". . . and having done all . . . stand firm." Eph. 6:13


U.S. Women’s Soccer Team to Be Honored for ‘Courage’ Despite Pro-Trans Athlete Push

July 1, 2023

As the United States women’s national soccer team (USWNT) assembles for the World Cup — kicking off on July 20 in New Zealand and Australia — ESPN has announced that they plan to present the team with the Arthur Ashe Award during the ESPYS ceremony, honoring them for their “courage in the equal pay fight.” The award, ESPN announced, will honor a “member or group in the sporting world who makes a difference far beyond the field of play, impacting the world in indelible ways.”

The USWNT’s impact “far beyond the field” entailed a class action lawsuit filed under the Equal Pay Act and Title VII of the Civil Rights Act. The 28 USWNT players who joined the lawsuit in 2019 against their governing body, accused the U.S Soccer Federation (USSF) of “institutionalized gender discrimination.” They hoped to gain equal pay with their male counterparts and better working conditions, like travel amenities, venue selection, hotel accommodations, etc.

ESPN reported that a legal filing by the USSF claimed that the women “do not perform equal work requiring equal skill [and] effort,” like the men do. It also noted that “the overall soccer-playing ability required to compete at the senior men’s national team level” is heavily determined “by the level of certain physical attributes such as speed and strength.” Judge R. Gary Klausner dismissed the equal pay portion of the lawsuit based on USSF’s claims but allowed the working conditions portion to move forward, eventually leading to its settlement in December of 2020.

But an appeal was granted, allowing the equal pay portion of the lawsuit to continue, eventually resulting in, “a total of $24 million and the USSF committed to providing an equal rate of pay going forward for the women’s and men’s national teams ‘in all friendlies and tournaments, including the World Cup.’”

After their victory against USSF, the USWNT has a new confidence entering into the World Cup, where they’ve won twice in a row. In a press conference featuring several USWNT players, midfielder and outspoken leftist Megan Rapinoe — who spearheaded the lawsuit — expressed that this time around, she sees the quadrennial event as “a real opportunity to blow the lid off, just in terms of fanfare and media and sponsorships.”

She also noted that those who choose not to tune in will be “missing out on a massive cultural moment in so many ways.” Rapinoe not only sees the USWNT’s job as to compete on the field, but an opportunity to “constantly strive for whatever the next thing is,” whether that be “the next game, the next part of progress we can make, [or] the next thing we can fight for where we can use our platform.” In recent years, Rapinoe, along with the USWNT collective, have been using their platform to tackle the issue of transgender rights in sports.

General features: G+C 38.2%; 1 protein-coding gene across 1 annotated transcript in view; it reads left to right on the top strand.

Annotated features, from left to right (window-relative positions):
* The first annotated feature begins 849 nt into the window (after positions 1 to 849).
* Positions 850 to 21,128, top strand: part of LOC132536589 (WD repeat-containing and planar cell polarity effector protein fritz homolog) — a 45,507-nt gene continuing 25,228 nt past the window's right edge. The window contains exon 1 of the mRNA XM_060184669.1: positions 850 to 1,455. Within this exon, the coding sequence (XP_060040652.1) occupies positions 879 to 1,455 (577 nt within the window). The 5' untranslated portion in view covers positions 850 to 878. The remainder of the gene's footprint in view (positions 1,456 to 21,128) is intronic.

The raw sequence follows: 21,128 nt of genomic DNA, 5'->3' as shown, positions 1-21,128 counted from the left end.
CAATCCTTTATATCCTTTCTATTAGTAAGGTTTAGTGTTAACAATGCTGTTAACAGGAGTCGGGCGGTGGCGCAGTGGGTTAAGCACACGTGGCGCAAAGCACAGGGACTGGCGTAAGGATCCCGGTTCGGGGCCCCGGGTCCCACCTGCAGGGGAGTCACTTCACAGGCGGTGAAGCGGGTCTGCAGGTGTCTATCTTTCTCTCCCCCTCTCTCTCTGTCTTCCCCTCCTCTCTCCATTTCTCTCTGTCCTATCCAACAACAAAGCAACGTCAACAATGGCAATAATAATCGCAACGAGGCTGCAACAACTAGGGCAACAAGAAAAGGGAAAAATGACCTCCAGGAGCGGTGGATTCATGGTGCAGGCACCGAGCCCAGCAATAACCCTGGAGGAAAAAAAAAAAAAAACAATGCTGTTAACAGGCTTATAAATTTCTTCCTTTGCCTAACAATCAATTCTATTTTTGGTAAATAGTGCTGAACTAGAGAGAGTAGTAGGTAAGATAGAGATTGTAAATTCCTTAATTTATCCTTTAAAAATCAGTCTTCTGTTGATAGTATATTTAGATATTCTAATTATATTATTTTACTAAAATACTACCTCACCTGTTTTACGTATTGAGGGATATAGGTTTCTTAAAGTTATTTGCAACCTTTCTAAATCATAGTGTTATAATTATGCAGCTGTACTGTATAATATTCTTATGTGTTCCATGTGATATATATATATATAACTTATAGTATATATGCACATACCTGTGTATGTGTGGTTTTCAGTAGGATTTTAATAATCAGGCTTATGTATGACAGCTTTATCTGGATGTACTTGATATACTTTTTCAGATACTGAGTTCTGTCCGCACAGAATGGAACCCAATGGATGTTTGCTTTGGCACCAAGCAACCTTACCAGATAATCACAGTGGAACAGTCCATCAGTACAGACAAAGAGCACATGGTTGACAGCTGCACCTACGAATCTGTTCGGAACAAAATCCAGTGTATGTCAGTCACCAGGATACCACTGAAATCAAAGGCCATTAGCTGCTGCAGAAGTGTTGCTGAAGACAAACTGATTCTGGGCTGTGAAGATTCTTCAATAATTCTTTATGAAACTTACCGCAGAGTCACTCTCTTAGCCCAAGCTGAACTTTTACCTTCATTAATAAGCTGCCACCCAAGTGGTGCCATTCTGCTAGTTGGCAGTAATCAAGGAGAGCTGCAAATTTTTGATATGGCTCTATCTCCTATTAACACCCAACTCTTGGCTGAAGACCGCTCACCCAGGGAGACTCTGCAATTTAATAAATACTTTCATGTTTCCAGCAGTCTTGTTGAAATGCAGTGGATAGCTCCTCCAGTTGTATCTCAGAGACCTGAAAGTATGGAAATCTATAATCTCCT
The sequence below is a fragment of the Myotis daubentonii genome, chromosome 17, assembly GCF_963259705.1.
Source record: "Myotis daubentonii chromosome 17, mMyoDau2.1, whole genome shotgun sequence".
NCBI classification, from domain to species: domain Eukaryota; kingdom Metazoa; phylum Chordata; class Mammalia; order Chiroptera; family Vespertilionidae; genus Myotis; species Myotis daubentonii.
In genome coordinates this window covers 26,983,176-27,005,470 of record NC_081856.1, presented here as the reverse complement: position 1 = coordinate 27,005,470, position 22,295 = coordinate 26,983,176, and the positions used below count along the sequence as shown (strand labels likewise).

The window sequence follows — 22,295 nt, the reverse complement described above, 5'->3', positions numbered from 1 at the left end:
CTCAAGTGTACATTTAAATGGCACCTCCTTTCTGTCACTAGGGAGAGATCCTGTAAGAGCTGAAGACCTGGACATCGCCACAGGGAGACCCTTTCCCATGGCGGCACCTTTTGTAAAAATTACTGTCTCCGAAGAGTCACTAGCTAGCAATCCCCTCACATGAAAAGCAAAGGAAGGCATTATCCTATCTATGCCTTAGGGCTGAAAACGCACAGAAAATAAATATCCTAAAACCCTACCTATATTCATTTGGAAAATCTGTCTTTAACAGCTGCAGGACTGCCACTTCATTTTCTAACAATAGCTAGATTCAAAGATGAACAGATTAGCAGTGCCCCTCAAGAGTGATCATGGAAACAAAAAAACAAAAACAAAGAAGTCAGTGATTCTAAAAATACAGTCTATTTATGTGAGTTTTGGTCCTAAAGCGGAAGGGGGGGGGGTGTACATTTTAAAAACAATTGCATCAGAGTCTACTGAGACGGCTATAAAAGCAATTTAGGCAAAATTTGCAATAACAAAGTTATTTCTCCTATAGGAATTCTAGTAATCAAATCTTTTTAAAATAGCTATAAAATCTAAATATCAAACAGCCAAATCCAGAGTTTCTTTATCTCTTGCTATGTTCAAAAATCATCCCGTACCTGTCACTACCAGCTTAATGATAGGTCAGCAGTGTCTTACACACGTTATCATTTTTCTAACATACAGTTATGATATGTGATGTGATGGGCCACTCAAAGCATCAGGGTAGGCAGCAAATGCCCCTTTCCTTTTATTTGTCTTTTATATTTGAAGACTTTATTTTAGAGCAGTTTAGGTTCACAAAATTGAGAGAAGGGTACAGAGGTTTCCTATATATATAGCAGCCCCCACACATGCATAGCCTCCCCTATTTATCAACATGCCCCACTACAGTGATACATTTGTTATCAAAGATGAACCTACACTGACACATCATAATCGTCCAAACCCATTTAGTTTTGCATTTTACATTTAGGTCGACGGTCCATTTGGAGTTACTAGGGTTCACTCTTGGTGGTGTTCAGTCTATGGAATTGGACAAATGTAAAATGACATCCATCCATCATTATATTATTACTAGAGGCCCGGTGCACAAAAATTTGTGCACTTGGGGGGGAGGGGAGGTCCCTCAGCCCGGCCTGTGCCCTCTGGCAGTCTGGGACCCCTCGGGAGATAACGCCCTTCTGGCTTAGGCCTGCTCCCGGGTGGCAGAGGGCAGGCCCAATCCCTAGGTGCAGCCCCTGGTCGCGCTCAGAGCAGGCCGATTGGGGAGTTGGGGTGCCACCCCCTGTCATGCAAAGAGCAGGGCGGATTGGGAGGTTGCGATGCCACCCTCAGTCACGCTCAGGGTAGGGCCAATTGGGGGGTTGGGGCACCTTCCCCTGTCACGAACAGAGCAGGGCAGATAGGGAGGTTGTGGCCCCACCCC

Appearing before the House Oversight Committee for a hearing on gender inequality in 2021, Rapinoe said that she feels like the USWNT has “done everything” they can to level the playing field for gender equality.

“You want stadiums filled?” she asked. “We filled them. You want role models for your kids, for your boys and your girls, and your little trans kids? We have that.” She also told TIME that she is “100% supportive of trans inclusion” when it comes to sports.

Captain and defender for the USWNT Becky Sauerbrunn has also made her views about gender ideology very clear. In an op-ed published by the Springfield News-Leader, Sauerbrunn wrote that, “playing with or against transgender women and girls is not a threat to women’s sports.” Instead of a threat, she sees trans-identifying individuals participating in women’s sports as an opportunity for them to “develop critical life skills like communication, teamwork and leadership.” 

Even though it means that men who identify as women would be allowed to participate in their professional sport, the USWNT is determined to “Defend Trans Joy.” As Canada and the U.S prepared for the opener of SheBelieves Cup in February, both teams, “wore purple tape on one wrist to represent gender equality and on the other wrist, white tape with ‘Defend Trans Joy’ written on it.”

Since the USWNT’s push for equal pay and biological men in women’s sports, experts have begun pointing out the irony of their stance.

“Progressivism is built on the premise that feelings determine reality,” Family Research Council’s Joseph Backholm told The Washington Stand. “It is obviously counterproductive to argue that women are underpaid but anyone can be a woman. In that world, the quickest way to destroy the equal pay argument is for all men to identify as women. But that would be unsatisfying to those fighting for equal pay because they intuitively understand men and women are different.”